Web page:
FIG. 7a is an electrical schematic diagram of the audio alarm utilized in the first embodiment of the present invention.

FIG. 7b is an electrical schematic diagram of a visual alarm device employed in the first embodiment of the present invention.

Referring to the figures and more particularly to FIG. 1, the first embodiment of the present invention is generally denoted by reference numeral 10 and in brief, is seen to include a first fixed sleeve 12 mounting a displacement detector alarm device generally indicated by numeral 14. A second sleeve 18 is retained in telescoping relation with the first fixed sleeve 12 and is spring-biased to cause the outward engagement of oppositely disposed sleeve ends against the mine roof and ceiling, 17 and 19 respectively. A head 20 connected to the upper end of sleeve 18 contacts the roof. A bracket 16 is mounted upon the second sleeve, the bracket including an adjustment screw 22 which serves as a switch trigger for a detector switch enclosed within the displacement detector alarm 14. When the roof 17 falls by a predetermined minimum amount, a preselected gap between trigger 22 and the switch of the detector alarm 14 is closed thereby causing operation of the switch and a connected alarm circuit.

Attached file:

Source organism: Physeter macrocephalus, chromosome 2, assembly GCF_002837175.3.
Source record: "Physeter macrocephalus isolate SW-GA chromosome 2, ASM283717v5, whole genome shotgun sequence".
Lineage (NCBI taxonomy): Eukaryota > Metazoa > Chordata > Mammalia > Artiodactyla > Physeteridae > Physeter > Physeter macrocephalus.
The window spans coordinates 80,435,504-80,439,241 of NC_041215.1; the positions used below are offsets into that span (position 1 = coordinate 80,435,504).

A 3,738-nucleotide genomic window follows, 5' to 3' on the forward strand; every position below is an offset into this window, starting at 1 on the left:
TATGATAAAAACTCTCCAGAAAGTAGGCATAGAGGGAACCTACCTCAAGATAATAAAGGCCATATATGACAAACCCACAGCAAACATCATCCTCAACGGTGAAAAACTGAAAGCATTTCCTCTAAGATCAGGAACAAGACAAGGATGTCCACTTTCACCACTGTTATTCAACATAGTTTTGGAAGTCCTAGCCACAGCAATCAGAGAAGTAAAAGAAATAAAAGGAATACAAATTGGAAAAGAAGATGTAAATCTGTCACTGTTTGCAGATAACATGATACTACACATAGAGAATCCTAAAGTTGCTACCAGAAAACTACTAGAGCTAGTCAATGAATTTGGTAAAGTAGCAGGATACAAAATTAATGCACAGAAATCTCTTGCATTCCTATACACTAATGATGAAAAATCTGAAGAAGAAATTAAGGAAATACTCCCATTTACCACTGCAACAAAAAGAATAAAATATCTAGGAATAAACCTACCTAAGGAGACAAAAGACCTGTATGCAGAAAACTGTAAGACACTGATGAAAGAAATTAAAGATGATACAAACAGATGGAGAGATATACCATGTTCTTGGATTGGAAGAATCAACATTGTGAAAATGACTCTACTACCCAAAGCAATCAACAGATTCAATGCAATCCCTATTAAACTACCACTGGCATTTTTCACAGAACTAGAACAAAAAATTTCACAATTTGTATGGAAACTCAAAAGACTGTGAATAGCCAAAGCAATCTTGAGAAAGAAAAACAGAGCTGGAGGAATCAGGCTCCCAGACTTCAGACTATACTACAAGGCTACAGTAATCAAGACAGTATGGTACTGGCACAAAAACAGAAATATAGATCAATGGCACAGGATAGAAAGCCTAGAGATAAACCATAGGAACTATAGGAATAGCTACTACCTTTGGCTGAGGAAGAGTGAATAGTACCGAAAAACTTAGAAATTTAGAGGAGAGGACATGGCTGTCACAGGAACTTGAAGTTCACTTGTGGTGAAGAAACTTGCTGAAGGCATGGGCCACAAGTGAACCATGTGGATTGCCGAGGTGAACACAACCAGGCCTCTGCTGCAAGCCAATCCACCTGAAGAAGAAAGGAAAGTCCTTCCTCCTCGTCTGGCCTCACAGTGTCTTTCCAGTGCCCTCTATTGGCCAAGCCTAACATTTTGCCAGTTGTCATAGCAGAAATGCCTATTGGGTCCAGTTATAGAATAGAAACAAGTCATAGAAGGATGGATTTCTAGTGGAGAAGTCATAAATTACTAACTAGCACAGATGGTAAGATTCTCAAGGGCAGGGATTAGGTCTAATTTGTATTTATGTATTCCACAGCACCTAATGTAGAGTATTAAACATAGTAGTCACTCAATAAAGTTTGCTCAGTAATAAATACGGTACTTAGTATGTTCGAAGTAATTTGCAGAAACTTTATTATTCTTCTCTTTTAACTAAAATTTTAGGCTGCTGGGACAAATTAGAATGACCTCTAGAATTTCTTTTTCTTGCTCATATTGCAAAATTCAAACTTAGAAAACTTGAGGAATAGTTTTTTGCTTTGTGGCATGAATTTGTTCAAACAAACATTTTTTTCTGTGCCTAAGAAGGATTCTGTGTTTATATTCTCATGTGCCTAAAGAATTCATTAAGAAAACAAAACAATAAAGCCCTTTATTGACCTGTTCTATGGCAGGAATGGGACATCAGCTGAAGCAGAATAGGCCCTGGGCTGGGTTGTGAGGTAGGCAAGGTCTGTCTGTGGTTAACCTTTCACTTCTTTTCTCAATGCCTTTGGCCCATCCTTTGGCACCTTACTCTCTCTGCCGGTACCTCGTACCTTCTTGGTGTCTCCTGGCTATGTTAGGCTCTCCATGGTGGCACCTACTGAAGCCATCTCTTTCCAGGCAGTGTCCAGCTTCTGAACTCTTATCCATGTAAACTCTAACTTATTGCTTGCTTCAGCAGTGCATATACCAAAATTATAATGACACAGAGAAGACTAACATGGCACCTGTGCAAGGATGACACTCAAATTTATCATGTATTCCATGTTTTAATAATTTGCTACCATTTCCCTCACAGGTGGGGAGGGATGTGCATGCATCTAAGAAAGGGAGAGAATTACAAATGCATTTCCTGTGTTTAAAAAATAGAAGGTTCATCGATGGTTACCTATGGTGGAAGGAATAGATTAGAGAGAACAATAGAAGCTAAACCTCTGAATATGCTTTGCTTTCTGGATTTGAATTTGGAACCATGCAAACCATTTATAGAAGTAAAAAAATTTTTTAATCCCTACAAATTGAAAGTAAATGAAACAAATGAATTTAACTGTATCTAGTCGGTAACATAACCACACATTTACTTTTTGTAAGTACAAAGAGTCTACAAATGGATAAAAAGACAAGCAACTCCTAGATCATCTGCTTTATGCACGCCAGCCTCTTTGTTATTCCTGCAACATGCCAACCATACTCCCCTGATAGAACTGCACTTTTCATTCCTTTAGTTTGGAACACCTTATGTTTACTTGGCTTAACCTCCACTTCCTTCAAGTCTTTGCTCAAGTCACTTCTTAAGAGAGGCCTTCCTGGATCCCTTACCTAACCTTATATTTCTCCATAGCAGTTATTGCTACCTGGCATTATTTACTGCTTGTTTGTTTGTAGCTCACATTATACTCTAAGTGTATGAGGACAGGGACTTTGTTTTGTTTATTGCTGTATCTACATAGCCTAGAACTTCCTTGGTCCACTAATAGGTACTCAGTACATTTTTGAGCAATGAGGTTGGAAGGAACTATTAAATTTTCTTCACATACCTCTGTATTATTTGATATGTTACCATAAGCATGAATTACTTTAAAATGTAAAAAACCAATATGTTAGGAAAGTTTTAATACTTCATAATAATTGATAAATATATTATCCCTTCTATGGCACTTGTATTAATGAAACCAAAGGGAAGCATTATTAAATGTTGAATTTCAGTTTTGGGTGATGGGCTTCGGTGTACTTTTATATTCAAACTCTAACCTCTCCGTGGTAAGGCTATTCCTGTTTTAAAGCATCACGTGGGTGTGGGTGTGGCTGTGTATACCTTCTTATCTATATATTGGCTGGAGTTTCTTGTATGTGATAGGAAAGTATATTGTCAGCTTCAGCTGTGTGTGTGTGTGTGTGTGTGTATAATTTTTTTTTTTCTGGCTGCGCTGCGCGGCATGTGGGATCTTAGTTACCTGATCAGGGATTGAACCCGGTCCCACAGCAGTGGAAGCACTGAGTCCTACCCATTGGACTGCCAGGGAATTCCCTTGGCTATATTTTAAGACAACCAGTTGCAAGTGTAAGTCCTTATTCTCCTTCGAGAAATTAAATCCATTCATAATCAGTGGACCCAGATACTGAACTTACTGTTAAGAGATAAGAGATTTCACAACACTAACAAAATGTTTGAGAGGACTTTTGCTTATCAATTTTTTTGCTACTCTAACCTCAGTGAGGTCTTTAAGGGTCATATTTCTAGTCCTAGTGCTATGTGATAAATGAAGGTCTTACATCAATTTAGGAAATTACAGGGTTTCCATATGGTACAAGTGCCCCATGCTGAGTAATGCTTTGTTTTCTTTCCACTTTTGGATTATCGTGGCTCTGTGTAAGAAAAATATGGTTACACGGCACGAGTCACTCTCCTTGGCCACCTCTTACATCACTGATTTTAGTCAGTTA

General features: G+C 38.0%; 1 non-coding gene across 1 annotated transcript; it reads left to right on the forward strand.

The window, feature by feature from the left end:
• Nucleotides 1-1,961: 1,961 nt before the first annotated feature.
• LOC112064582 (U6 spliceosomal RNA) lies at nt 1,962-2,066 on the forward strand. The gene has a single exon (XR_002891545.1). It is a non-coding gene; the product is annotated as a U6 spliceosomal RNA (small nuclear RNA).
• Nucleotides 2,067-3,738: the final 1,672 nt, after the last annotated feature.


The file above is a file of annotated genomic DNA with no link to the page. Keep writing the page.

The first embodiment is illustrated in greater detail in FIG. 2 wherein there is shown a base plate 24 having a central upright flange portion inserted within the lower end of the lowermost sleeve 26. The base plate is secured to the sleeve by means of a threaded bolt 28 passing diametrically through sleeve 26 and the received flange portion of base plate 24. The second telescoping sleeve is disposed within the first sleeve 26, the sleeve members being retained in fixed relation by means of two identical vertically aligned fastening assemblies 30 and 30'. The first sleeve 26 includes several vertically aligned apertures 32 formed therein to accommodate the fastener assemblies 30 and 30'. Considering one of the assemblies 30, the assembly is seen to include a cylindrical collar member 34 having a threaded T-bolt 36 threadingly inserted therein. The T-bolt 36 has an inward end 38 which is adapted to pass through aperture 32 and frictionally engage the confronting surface of sleeve 12. Thus, the degree of telescoping engagement between sleeves 12 and 26 is variable by unloosening the T-bolts 36 of fastener assemblies 30 and 30', and positioning sleeve 12 in a preselected position within sleeve 26. By tightening the T-bolts, the height of sleeve 12 becomes fixed. An intermediate point along the length of sleeve 12 receives a disclike spring retainer 40 being secured within sleeve 12 by means of a diametrically inserted rivet 42. A coil spring 44 is inserted within sleeve member 12, above the spring retainer member 40. The lower end of the spring is adapted to bear against the upper surface of the retainer member 40. A third sleeve 18 is adapted to be slidingly or telescopingly received by the second sleeve 12 so that the lower end 46 of sleeve 18 bears against the upper end of coil spring 44. Thus, coil spring 44 having its lower end fixed by spring retainer member 40 causes an upward biasing of sleeve 12 when the latter engages a mine ceiling.